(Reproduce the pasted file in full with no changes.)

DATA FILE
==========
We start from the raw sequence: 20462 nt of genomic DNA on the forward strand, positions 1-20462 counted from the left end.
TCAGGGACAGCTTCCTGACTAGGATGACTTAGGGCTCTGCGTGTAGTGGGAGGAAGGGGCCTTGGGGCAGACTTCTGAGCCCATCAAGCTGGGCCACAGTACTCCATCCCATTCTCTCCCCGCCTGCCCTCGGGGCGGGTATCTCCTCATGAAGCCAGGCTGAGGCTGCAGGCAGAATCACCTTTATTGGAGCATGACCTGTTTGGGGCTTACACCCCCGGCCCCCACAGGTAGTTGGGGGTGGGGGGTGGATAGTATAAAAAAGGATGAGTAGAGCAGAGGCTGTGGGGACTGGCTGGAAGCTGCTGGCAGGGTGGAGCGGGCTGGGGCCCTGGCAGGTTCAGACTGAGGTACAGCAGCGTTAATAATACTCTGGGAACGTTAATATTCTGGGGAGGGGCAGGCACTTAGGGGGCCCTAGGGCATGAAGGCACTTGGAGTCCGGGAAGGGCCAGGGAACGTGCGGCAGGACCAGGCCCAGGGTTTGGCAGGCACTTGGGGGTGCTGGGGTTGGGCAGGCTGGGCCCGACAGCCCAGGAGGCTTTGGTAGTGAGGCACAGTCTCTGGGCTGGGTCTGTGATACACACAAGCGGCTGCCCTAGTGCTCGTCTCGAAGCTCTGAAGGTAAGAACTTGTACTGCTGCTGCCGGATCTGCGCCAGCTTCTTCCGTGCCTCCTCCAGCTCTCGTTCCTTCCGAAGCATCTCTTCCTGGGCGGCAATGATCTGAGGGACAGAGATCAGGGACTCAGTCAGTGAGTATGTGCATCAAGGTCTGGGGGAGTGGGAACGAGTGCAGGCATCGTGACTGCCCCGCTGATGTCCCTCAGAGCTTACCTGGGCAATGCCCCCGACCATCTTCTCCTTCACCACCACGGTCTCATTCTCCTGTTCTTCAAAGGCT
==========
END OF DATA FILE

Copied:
We start from the raw sequence: 20462 nt of genomic DNA on the forward strand, positions 1-20462 counted from the left end.
TCAGGGACAGCTTCCTGACTAGGATGACTTAGGGCTCTGCGTGTAGTGGGAGGAAGGGGCCTTGGGGCAGACTTCTGAGCCCATCAAGCTGGGCCACAGTACTCCATCCCATTCTCTCCCCGCCTGCCCTCGGGGCGGGTATCTCCTCATGAAGCCAGGCTGAGGCTGCAGGCAGAATCACCTTTATTGGAGCATGACCTGTTTGGGGCTTACACCCCCGGCCCCCACAGGTAGTTGGGGGTGGGGGGTGGATAGTATAAAAAAGGATGAGTAGAGCAGAGGCTGTGGGGACTGGCTGGAAGCTGCTGGCAGGGTGGAGCGGGCTGGGGCCCTGGCAGGTTCAGACTGAGGTACAGCAGCGTTAATAATACTCTGGGAACGTTAATATTCTGGGGAGGGGCAGGCACTTAGGGGGCCCTAGGGCATGAAGGCACTTGGAGTCCGGGAAGGGCCAGGGAACGTGCGGCAGGACCAGGCCCAGGGTTTGGCAGGCACTTGGGGGTGCTGGGGTTGGGCAGGCTGGGCCCGACAGCCCAGGAGGCTTTGGTAGTGAGGCACAGTCTCTGGGCTGGGTCTGTGATACACACAAGCGGCTGCCCTAGTGCTCGTCTCGAAGCTCTGAAGGTAAGAACTTGTACTGCTGCTGCCGGATCTGCGCCAGCTTCTTCCGTGCCTCCTCCAGCTCTCGTTCCTTCCGAAGCATCTCTTCCTGGGCGGCAATGATCTGAGGGACAGAGATCAGGGACTCAGTCAGTGAGTATGTGCATCAAGGTCTGGGGGAGTGGGAACGAGTGCAGGCATCGTGACTGCCCCGCTGATGTCCCTCAGAGCTTACCTGGGCAATGCCCCCGACCATCTTCTCCTTCACCACCACGGTCTCATTCTCCTGTTCTTCAAAGGCT